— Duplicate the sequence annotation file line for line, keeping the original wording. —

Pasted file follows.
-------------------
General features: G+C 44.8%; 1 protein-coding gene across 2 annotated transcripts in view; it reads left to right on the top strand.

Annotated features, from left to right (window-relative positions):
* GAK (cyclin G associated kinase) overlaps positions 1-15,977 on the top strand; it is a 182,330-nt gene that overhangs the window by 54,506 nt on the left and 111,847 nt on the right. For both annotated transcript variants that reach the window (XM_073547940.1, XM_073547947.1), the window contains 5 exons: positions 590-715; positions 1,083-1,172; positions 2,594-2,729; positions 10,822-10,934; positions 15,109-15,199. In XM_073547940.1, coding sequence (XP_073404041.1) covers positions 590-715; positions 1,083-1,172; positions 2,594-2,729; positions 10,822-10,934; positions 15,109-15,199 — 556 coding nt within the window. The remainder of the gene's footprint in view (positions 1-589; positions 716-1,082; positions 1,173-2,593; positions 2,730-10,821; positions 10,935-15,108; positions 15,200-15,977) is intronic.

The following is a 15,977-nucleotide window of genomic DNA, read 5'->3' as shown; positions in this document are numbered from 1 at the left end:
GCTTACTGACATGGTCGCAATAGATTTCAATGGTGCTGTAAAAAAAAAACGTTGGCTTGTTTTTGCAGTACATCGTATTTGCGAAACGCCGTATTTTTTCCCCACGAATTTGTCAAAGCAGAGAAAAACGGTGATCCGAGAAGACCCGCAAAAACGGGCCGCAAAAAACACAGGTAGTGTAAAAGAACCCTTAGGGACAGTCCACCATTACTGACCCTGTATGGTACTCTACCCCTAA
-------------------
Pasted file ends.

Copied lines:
General features: G+C 44.8%; 1 protein-coding gene across 2 annotated transcripts in view; it reads left to right on the top strand.

Annotated features, from left to right (window-relative positions):
* GAK (cyclin G associated kinase) overlaps positions 1-15,977 on the top strand; it is a 182,330-nt gene that overhangs the window by 54,506 nt on the left and 111,847 nt on the right. For both annotated transcript variants that reach the window (XM_073547940.1, XM_073547947.1), the window contains 5 exons: positions 590-715; positions 1,083-1,172; positions 2,594-2,729; positions 10,822-10,934; positions 15,109-15,199. In XM_073547940.1, coding sequence (XP_073404041.1) covers positions 590-715; positions 1,083-1,172; positions 2,594-2,729; positions 10,822-10,934; positions 15,109-15,199 — 556 coding nt within the window. The remainder of the gene's footprint in view (positions 1-589; positions 716-1,082; positions 1,173-2,593; positions 2,730-10,821; positions 10,935-15,108; positions 15,200-15,977) is intronic.

The following is a 15,977-nucleotide window of genomic DNA, read 5'->3' as shown; positions in this document are numbered from 1 at the left end:
GCTTACTGACATGGTCGCAATAGATTTCAATGGTGCTGTAAAAAAAAAACGTTGGCTTGTTTTTGCAGTACATCGTATTTGCGAAACGCCGTATTTTTTCCCCACGAATTTGTCAAAGCAGAGAAAAACGGTGATCCGAGAAGACCCGCAAAAACGGGCCGCAAAAAACACAGGTAGTGTAAAAGAACCCTTAGGGACAGTCCACCATTACTGACCCTGTATGGTACTCTACCCCTAA